For photography, the creek is more about pools than flowing water.  Mornings usually have the stillest air, and glass-like reflections can occur.  As the name implies, the water has a beautiful clarity to it, and the rocks in the creek bottom add to the subject matter.  The shot above is a mixture of the reflection from the cliffs above, and seeing to the rocks below.  I took this in early afternoon, and my timing was based on waiting for the passing clouds to produce shadow in the foreground while the cliffs remained lit.

This is my contribution to Leanne Cole’s Monochrome Madness this week, and the theme of reflection.  You can see what others have come up with this week on her website, or join the madness yourself next time.  Instructions for participating are on her site as well.

Monochrome Madness: MM3-40

About a year ago, I finally took some time to stop in the Newberry Mountains of southern Nevada.  I posted some of the images in color, but never in b&w.  The landscape provided great texture, and I like this one in b&w more than the color original.

You can find this photo, along with the work of other photographers in Leanne Cole’s Monochrome Madness this week.  You will also find instructions in how to join in, if you’d like.

WPC: Graceful

A 2000 pound animal graceful?  Are you kidding?

There are 2 places in Arizona where you can find buffalo.  One of them, House Rock Valley Ranch, has no fences.  The Grand Canyon, Kaibab Plateau, and Vermillion Cliffs all form a natural perimeter.  With that much land to cover, don’t expect coming here for animal sightings.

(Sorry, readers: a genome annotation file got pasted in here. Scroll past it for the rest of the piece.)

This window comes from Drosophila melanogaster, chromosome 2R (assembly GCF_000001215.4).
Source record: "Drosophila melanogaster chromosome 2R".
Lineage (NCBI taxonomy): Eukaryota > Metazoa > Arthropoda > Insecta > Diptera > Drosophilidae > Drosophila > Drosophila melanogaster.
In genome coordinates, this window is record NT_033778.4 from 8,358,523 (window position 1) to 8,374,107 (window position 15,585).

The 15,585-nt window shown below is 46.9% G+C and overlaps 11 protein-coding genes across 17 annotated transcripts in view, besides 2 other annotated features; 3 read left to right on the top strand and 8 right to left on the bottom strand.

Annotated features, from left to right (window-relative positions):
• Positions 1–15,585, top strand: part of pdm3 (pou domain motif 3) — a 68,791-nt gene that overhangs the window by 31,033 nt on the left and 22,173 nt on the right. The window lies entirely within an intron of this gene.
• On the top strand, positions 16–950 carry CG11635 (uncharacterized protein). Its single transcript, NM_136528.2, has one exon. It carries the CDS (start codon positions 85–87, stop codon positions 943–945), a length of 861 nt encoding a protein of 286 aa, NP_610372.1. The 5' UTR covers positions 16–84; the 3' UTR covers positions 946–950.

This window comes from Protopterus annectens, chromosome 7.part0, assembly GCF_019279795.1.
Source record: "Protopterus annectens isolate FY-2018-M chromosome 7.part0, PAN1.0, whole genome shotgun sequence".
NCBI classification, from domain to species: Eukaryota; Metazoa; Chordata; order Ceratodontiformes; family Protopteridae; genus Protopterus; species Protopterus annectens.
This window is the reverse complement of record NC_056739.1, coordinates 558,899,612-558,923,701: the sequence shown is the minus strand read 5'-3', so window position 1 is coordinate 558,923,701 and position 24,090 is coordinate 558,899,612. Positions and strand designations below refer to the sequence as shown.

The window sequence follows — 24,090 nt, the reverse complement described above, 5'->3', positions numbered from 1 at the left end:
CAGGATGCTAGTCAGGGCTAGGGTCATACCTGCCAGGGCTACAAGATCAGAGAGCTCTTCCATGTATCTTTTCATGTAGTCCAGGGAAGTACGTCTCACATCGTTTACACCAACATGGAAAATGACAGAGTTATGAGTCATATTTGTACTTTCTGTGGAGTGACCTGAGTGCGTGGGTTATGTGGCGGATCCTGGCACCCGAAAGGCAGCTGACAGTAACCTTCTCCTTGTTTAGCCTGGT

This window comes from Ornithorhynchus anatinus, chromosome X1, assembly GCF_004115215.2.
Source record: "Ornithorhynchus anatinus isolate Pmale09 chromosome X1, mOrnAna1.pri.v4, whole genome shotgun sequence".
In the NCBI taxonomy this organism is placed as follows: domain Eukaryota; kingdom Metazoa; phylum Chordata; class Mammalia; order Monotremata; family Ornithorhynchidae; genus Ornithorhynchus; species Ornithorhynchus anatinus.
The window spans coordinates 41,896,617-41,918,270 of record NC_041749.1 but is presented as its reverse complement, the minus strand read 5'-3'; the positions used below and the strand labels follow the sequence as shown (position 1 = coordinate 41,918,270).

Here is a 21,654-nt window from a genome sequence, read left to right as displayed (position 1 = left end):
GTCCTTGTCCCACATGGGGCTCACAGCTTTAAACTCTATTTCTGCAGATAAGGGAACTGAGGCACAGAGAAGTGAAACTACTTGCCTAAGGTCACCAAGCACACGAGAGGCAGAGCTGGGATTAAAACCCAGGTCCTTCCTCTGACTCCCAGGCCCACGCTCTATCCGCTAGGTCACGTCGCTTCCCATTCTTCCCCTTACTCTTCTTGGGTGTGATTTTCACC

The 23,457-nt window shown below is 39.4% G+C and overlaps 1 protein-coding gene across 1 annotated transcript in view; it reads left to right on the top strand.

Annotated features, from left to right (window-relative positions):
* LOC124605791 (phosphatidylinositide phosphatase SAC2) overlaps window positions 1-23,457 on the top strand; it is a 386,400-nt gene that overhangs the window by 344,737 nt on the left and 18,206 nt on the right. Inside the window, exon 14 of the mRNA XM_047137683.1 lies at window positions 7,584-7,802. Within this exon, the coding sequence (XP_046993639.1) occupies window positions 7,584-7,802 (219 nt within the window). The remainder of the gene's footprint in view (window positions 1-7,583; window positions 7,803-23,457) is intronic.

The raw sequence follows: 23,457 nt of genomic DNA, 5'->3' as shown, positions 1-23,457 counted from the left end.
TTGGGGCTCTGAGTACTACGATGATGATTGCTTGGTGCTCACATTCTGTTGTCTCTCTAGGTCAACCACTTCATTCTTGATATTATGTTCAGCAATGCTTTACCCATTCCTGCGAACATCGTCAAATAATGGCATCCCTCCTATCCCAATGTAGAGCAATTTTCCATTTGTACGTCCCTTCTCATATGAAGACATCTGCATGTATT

On my first visit to House Rock Valley, I had my brother and his daughter along.  She got excited when she saw the sign about the buffalo ranch, but we let her know about the vastness of the property so her hopes were not too high.  We drove many miles out to where we set up camp overlooking Marble Canyon, then drove back slightly for another overlook.  When we came across a road junction which we had crossed not more than an hour before, there were 5 buffalo standing in the road.  Collectively, they easily outweighed my vehicle, so we just sat and watched.  After a minute or so, they got bored with the standoff, and started to move along the side of the road.  We drove slowly beside them, and then they picked up their pace.  We matched them.  They continued to pick up their pace, at which point I noticed we were driving 35mph.  We were on a fairly smooth road, they weren’t!  After about a minute of running with the herd, they peeled away until we lost sight of them.

A few years later I returned to House Rock Valley.  This time was specifically to cover the buffalo, and unfortunately, it was hunting season.  The herd’s numbers are maintained, and only a handful of permits are issued each year.  These buffalo know when it’s hunting season, and become scarce.  Rising from the valley at about a 45 degree angle, the Kaibab Plateau has some twisting, sheer walled canyons.  The buffalo traverse these canyons like bighorn sheep, and the hunters can’t follow. I met with the manager of the ranch, and he was full of information about these animals.  One story he relayed was about the animals’ ability to leave no trace.  There are no reliable water sources here, so they have placed water tanks about in several spots.  In hunting season, the buffalo will enter from one side, then step on a rock or clump of grass, get their drink, walk around to the other side of the tank, all the while being selective as to where they step, and not leave a track within ten feet.  Is it any wonder these animals were so revered by Native Americans?